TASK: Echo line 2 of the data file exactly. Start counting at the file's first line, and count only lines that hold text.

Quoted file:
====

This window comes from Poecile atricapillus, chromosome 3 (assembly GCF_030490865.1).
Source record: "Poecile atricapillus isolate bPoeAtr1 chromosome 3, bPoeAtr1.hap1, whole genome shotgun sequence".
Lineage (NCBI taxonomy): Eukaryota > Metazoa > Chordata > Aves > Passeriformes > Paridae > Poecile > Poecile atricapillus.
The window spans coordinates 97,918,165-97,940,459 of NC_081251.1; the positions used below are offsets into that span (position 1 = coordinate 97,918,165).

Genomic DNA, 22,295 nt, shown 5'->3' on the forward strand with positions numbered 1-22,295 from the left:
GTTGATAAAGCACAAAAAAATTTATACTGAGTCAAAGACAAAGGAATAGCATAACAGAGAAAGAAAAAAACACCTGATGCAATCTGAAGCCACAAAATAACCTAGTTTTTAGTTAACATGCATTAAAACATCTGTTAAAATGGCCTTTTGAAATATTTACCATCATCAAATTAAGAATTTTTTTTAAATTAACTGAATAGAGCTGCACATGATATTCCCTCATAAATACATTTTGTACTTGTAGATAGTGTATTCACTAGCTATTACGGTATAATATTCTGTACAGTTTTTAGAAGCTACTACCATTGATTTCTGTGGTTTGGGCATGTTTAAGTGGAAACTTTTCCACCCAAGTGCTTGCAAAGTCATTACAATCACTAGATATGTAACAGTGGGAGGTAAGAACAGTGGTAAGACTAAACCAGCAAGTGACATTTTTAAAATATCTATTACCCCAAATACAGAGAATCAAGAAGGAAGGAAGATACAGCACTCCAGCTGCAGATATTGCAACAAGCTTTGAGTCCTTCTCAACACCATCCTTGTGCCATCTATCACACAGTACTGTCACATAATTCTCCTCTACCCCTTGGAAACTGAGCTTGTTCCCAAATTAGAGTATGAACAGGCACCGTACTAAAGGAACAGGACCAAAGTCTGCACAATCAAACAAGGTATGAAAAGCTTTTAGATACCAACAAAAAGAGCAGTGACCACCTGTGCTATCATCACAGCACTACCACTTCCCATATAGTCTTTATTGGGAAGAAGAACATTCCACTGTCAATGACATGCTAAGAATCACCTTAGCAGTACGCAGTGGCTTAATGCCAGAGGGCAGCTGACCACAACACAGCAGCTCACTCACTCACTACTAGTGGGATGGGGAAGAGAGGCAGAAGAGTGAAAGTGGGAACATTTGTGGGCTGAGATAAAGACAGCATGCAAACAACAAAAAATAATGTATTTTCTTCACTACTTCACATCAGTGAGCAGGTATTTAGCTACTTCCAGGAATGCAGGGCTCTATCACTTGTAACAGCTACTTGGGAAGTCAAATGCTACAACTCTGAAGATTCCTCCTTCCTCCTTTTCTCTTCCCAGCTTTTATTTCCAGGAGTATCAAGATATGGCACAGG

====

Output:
Source record: "Poecile atricapillus isolate bPoeAtr1 chromosome 3, bPoeAtr1.hap1, whole genome shotgun sequence".